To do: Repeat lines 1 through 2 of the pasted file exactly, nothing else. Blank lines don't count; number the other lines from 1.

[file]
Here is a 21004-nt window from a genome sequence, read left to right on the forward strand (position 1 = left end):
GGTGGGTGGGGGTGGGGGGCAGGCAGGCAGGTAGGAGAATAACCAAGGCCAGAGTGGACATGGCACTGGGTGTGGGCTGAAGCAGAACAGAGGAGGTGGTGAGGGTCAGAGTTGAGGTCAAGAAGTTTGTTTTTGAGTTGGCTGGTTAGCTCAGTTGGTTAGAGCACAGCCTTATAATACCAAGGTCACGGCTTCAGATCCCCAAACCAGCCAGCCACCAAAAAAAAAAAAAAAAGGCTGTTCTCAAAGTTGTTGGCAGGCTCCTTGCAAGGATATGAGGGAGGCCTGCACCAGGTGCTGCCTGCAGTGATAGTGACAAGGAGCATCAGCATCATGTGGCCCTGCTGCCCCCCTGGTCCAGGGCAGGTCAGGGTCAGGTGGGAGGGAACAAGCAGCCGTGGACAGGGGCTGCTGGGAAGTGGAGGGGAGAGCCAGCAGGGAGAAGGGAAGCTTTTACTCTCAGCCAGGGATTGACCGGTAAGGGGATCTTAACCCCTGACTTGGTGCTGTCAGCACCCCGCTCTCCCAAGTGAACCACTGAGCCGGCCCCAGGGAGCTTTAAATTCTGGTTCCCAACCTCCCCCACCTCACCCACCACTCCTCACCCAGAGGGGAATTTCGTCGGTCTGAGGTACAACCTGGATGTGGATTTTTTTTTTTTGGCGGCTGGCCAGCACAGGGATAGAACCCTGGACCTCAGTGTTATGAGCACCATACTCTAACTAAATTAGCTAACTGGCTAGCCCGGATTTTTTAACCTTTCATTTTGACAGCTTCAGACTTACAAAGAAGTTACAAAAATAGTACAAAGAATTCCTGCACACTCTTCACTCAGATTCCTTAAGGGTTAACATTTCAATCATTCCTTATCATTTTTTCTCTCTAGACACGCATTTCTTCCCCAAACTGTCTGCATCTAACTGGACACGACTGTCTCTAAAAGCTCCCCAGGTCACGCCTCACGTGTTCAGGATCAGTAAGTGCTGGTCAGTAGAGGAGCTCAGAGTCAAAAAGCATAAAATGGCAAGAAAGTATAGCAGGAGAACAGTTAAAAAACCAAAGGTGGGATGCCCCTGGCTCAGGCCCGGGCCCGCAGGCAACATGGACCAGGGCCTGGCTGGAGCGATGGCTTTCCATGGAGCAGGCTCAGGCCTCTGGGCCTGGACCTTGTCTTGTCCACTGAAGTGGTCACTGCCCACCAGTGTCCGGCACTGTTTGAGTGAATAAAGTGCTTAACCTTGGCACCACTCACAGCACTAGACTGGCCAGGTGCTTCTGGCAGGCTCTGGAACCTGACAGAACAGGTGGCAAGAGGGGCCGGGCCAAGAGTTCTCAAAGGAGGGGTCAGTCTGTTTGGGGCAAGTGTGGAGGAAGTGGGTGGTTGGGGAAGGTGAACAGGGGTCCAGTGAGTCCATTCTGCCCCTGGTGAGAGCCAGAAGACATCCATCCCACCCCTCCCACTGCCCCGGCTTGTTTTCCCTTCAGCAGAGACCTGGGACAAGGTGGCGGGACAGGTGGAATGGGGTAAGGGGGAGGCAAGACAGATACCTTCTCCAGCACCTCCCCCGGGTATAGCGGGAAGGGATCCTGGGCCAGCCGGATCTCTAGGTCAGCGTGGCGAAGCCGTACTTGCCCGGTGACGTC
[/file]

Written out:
Here is a 21004-nt window from a genome sequence, read left to right on the forward strand (position 1 = left end):
GGTGGGTGGGGGTGGGGGGCAGGCAGGCAGGTAGGAGAATAACCAAGGCCAGAGTGGACATGGCACTGGGTGTGGGCTGAAGCAGAACAGAGGAGGTGGTGAGGGTCAGAGTTGAGGTCAAGAAGTTTGTTTTTGAGTTGGCTGGTTAGCTCAGTTGGTTAGAGCACAGCCTTATAATACCAAGGTCACGGCTTCAGATCCCCAAACCAGCCAGCCACCAAAAAAAAAAAAAAAAGGCTGTTCTCAAAGTTGTTGGCAGGCTCCTTGCAAGGATATGAGGGAGGCCTGCACCAGGTGCTGCCTGCAGTGATAGTGACAAGGAGCATCAGCATCATGTGGCCCTGCTGCCCCCCTGGTCCAGGGCAGGTCAGGGTCAGGTGGGAGGGAACAAGCAGCCGTGGACAGGGGCTGCTGGGAAGTGGAGGGGAGAGCCAGCAGGGAGAAGGGAAGCTTTTACTCTCAGCCAGGGATTGACCGGTAAGGGGATCTTAACCCCTGACTTGGTGCTGTCAGCACCCCGCTCTCCCAAGTGAACCACTGAGCCGGCCCCAGGGAGCTTTAAATTCTGGTTCCCAACCTCCCCCACCTCACCCACCACTCCTCACCCAGAGGGGAATTTCGTCGGTCTGAGGTACAACCTGGATGTGGATTTTTTTTTTTTGGCGGCTGGCCAGCACAGGGATAGAACCCTGGACCTCAGTGTTATGAGCACCATACTCTAACTAAATTAGCTAACTGGCTAGCCCGGATTTTTTAACCTTTCATTTTGACAGCTTCAGACTTACAAAGAAGTTACAAAAATAGTACAAAGAATTCCTGCACACTCTTCACTCAGATTCCTTAAGGGTTAACATTTCAATCATTCCTTATCATTTTTTCTCTCTAGACACGCATTTCTTCCCCAAACTGTCTGCATCTAACTGGACACGACTGTCTCTAAAAGCTCCCCAGGTCACGCCTCACGTGTTCAGGATCAGTAAGTGCTGGTCAGTAGAGGAGCTCAGAGTCAAAAAGCATAAAATGGCAAGAAAGTATAGCAGGAGAACAGTTAAAAAACCAAAGGTGGGATGCCCCTGGCTCAGGCCCGGGCCCGCAGGCAACATGGACCAGGGCCTGGCTGGAGCGATGGCTTTCCATGGAGCAGGCTCAGGCCTCTGGGCCTGGACCTTGTCTTGTCCACTGAAGTGGTCACTGCCCACCAGTGTCCGGCACTGTTTGAGTGAATAAAGTGCTTAACCTTGGCACCACTCACAGCACTAGACTGGCCAGGTGCTTCTGGCAGGCTCTGGAACCTGACAGAACAGGTGGCAAGAGGGGCCGGGCCAAGAGTTCTCAAAGGAGGGGTCAGTCTGTTTGGGGCAAGTGTGGAGGAAGTGGGTGGTTGGGGAAGGTGAACAGGGGTCCAGTGAGTCCATTCTGCCCCTGGTGAGAGCCAGAAGACATCCATCCCACCCCTCCCACTGCCCCGGCTTGTTTTCCCTTCAGCAGAGACCTGGGACAAGGTGGCGGGACAGGTGGAATGGGGTAAGGGGGAGGCAAGACAGATACCTTCTCCAGCACCTCCCCCGGGTATAGCGGGAAGGGATCCTGGGCCAGCCGGATCTCTAGGTCAGCGTGGCGAAGCCGTACTTGCCCGGTGACGTC